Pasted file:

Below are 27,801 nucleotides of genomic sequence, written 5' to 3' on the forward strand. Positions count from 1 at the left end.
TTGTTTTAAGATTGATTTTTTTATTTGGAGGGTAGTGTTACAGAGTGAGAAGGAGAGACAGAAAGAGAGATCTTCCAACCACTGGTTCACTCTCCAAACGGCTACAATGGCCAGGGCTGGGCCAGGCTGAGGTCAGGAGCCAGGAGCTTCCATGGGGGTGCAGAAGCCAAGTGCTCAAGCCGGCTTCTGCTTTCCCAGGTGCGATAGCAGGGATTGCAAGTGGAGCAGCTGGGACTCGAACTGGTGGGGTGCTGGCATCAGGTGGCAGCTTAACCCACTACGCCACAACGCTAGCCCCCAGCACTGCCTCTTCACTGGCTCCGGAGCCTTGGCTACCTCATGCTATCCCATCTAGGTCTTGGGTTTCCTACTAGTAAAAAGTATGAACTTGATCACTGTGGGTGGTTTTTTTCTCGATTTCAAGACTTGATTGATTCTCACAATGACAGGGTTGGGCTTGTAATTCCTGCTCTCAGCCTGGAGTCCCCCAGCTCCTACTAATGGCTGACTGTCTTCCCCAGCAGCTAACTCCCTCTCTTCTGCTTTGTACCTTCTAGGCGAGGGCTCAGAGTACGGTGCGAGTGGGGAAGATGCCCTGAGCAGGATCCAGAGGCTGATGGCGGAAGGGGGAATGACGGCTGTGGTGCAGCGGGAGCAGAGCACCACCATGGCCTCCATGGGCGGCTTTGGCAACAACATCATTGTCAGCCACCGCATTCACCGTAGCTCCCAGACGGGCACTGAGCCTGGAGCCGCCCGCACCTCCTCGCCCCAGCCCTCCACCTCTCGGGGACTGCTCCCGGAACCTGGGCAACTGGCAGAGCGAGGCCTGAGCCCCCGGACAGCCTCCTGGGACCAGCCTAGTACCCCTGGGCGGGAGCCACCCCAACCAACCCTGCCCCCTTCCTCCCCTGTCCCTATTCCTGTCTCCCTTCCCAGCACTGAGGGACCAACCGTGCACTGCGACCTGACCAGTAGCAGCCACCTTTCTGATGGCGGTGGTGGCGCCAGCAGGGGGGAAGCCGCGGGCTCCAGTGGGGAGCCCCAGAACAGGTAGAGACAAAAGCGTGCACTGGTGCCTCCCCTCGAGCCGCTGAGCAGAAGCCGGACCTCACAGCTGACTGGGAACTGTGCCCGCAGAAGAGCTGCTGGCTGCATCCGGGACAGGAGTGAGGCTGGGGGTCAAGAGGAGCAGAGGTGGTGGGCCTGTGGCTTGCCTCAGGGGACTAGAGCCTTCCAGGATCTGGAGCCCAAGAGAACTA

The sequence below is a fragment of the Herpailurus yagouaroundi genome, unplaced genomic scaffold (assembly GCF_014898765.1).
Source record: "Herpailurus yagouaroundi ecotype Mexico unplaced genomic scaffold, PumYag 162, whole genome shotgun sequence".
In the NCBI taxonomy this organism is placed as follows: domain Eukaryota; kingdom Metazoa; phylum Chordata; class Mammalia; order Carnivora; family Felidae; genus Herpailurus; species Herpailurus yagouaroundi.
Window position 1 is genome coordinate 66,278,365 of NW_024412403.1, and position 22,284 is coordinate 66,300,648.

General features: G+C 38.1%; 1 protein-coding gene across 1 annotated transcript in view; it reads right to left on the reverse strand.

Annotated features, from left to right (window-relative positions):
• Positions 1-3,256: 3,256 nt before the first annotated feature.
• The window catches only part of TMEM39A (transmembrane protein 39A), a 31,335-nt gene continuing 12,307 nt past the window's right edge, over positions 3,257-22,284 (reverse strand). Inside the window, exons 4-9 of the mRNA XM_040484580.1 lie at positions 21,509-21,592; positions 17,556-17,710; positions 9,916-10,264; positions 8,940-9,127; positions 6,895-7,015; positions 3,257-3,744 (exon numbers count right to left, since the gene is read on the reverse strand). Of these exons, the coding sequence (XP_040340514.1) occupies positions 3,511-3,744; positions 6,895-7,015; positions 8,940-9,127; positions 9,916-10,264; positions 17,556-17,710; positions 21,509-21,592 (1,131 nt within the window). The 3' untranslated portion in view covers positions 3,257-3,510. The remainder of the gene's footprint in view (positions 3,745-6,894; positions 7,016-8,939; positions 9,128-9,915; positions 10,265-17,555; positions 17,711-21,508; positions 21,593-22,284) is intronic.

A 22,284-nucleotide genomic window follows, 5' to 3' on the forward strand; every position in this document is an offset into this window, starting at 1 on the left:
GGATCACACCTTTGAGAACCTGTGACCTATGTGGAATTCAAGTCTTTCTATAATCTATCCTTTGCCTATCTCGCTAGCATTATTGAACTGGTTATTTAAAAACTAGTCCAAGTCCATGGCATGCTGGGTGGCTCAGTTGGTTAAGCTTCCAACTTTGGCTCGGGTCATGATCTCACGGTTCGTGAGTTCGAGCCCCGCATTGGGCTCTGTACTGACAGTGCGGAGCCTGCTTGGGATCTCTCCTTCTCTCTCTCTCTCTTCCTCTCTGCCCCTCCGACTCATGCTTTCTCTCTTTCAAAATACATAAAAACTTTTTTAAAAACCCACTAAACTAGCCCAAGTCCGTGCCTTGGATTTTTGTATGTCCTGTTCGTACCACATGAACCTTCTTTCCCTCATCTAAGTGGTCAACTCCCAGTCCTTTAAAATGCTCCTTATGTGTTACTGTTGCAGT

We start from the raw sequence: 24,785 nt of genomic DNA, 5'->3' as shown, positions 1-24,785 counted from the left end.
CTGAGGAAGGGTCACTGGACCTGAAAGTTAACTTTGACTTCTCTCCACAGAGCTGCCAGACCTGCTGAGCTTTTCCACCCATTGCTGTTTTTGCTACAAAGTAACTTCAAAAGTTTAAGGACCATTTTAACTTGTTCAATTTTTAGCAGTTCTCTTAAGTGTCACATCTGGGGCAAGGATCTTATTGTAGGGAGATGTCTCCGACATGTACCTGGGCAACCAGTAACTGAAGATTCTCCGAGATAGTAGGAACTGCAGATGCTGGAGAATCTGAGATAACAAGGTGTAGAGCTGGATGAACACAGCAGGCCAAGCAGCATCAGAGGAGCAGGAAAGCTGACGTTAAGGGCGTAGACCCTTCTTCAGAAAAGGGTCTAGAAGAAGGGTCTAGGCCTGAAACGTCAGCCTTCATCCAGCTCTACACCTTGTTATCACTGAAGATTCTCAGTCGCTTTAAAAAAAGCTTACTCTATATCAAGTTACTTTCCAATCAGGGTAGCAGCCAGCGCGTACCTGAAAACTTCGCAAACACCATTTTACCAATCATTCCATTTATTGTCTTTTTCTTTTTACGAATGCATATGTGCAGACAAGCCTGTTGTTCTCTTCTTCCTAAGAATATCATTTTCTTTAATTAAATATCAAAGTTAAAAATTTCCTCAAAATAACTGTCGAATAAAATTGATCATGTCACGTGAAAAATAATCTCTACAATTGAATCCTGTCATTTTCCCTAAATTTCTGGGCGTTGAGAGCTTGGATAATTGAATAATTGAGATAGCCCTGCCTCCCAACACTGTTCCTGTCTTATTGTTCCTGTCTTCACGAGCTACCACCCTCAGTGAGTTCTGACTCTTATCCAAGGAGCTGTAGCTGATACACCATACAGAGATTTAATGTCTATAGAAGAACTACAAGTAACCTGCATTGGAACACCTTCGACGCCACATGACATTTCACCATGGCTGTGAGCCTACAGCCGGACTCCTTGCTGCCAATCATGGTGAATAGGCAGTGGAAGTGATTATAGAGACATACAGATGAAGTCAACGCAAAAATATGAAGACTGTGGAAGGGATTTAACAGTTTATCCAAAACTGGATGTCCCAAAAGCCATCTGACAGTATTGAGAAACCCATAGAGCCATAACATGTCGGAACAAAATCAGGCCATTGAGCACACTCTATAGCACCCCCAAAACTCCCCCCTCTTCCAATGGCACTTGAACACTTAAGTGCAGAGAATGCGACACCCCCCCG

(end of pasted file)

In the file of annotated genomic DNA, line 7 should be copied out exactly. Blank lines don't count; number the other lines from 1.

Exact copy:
General features: G+C 38.1%; 1 protein-coding gene across 1 annotated transcript in view; it reads right to left on the reverse strand.